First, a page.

How Digital Twins Will Change Healthcare Education
Do Digital Twins have applications in healthcare simulation? Digital Twins are virtual models of physical objects, processes, or complex systems that are created to accurately mimic their real-world counterparts. These “Twins” are models that are created using data analytics and AI algorithms that aim to provide a detailed representation of the physical entity they represent along with predictions of behavior, performance, and interactions in their environment. This HealthySimulation article will detail the ways in which Digital Twins have been historically used and discuss the potential for the concept to be utilized in the world of healthcare simulation and medical education.
While Digital twins have been around for several decades, recent developments in the technology have given programs the tools to create more sophisticated digital twins that can more accurately simulate processes or environments which need repeated review safely. Initially Digital Twins were mainly utilized in manufacturing, engineering, and urban planning with the goal to reduce costs and minimize inefficiencies from the labor force. These industries have paved the way for Digital Twin concepts to be utilized in other spheres and provide valuable insight into the most effective uses of the technology.
Digital twins have the potential to revolutionize the way diseases are diagnosed, treated, and prevented. By collecting data from various sources, including a patient’s specific medical history, medication lists, and biophysical stats from wearable devices, healthcare professionals can create a digital twin that can simulate future states of that person. This data-driven approach to healthcare can be particularly useful in creating personalized treatment plans that take into account the unique biological, environmental, and lifestyle factors of each patient.
The digital twin of the patient would allow clinicians to simulate a variety of health outcomes by changing specific variables like diet, exercise, or the introduction of a new medication to see the predicted effect on the patient before implementing those changes in real life. Those predictions can then help healthcare professionals make more informed decisions about treatment options and discuss their reasoning with the patient. The digital twin of the patient can help medical providers predict the onset of certain diseases or conditions and allows for early intervention.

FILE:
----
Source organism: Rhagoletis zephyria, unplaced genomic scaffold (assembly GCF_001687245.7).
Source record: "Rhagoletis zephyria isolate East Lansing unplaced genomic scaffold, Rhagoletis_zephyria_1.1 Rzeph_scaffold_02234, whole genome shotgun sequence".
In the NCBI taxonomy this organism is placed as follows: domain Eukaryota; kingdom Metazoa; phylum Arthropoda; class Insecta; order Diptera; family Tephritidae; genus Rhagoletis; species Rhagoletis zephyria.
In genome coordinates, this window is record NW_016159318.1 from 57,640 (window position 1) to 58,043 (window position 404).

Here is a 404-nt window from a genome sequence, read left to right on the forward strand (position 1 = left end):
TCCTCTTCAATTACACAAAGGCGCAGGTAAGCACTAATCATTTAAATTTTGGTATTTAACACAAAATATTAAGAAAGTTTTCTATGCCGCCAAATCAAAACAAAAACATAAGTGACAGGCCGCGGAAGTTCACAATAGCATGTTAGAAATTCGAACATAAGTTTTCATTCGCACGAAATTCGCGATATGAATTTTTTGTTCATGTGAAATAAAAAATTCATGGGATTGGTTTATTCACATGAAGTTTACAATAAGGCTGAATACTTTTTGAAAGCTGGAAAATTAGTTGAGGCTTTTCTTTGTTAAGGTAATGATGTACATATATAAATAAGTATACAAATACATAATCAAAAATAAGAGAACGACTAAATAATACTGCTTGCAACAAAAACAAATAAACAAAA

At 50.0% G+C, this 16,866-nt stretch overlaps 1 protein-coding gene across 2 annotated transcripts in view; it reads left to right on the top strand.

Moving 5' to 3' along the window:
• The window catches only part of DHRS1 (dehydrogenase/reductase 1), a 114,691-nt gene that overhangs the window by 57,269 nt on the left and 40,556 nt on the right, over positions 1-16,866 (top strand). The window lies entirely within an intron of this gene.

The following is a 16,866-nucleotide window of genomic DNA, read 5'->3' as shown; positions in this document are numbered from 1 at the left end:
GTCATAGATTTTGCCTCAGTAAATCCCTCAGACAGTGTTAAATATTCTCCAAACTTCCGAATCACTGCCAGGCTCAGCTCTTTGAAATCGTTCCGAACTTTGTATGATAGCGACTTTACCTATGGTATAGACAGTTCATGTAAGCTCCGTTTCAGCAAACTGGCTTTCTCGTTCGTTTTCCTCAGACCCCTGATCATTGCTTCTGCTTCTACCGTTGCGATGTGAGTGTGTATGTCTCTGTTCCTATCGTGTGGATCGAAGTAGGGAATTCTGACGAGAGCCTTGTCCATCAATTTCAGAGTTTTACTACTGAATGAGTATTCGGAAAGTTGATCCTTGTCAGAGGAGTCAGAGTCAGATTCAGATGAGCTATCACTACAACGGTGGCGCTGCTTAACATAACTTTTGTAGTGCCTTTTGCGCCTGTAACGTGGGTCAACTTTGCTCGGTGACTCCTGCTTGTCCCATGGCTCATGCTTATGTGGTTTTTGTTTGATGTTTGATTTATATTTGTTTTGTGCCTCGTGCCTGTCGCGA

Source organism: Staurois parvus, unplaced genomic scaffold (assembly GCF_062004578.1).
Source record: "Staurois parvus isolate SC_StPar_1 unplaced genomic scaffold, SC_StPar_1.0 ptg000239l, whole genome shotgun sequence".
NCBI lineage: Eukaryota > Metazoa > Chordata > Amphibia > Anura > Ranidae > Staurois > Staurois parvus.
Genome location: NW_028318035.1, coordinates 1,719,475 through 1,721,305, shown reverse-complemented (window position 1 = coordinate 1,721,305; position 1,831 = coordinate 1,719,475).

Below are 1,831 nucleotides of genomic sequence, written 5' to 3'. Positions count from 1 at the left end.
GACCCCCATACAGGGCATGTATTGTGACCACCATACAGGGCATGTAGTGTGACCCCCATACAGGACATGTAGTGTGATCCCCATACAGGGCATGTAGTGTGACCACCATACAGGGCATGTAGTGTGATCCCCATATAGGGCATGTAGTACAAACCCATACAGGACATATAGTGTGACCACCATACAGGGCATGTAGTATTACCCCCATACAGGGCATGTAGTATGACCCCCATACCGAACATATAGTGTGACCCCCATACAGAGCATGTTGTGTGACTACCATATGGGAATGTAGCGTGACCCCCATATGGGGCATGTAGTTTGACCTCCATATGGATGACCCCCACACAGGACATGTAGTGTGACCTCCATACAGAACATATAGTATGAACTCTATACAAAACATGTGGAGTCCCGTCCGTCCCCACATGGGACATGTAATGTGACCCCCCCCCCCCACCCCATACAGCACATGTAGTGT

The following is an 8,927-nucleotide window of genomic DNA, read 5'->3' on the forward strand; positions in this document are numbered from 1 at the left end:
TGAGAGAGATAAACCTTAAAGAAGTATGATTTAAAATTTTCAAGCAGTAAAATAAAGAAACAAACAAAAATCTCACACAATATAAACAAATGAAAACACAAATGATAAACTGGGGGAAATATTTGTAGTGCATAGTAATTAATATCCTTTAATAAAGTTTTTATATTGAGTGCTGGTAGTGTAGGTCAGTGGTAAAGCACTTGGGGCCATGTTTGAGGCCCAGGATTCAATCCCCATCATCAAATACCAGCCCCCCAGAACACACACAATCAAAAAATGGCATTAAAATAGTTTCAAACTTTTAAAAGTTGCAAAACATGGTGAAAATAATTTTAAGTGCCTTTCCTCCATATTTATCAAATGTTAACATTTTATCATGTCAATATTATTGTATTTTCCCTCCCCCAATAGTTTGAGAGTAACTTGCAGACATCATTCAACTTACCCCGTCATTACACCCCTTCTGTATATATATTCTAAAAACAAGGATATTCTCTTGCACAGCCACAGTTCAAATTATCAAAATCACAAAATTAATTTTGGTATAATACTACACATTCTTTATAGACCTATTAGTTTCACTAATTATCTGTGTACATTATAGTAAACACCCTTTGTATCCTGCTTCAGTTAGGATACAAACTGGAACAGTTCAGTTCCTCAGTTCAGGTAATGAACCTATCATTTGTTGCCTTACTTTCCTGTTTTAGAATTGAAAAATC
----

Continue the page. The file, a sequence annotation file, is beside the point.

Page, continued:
Because the digital twin relies on data to make predictions, as more sources of information about the patient are placed into the algorithm, the more accurate the forecast will be. A patient’s digital twin may include data from medical imaging, genetic testing, or wearable devices like an Apple watch to give the digital twin even data to improve the forecast of the patient. By collecting this data and analyzing the information using advanced algorithms, healthcare professionals can gain a more comprehensive understanding of the patient’s unique biology and develop personalized treatment plans.
Digital twins have also proven to be particularly useful in simulating medical procedures. Digital twins allow healthcare professionals to practice and refine their skills in a safe and controlled environment. This can be particularly valuable for complex procedures that carry a higher risk of complications.
Using this technology, a surgeon can create digital twins of a patient’s hearts to practice delicate procedures before performing them in real life. This can include procedures such as heart valve replacements, pacemaker implantation, and stent placements. By practicing these procedures on the digital twin, surgeons are able to gain a better understanding of the specific anatomy and function of the patient’s heart and refine their techniques to the needs of the individual patient. This extra practice in a safe environment reduces the risk of complications when the procedure is actually performed.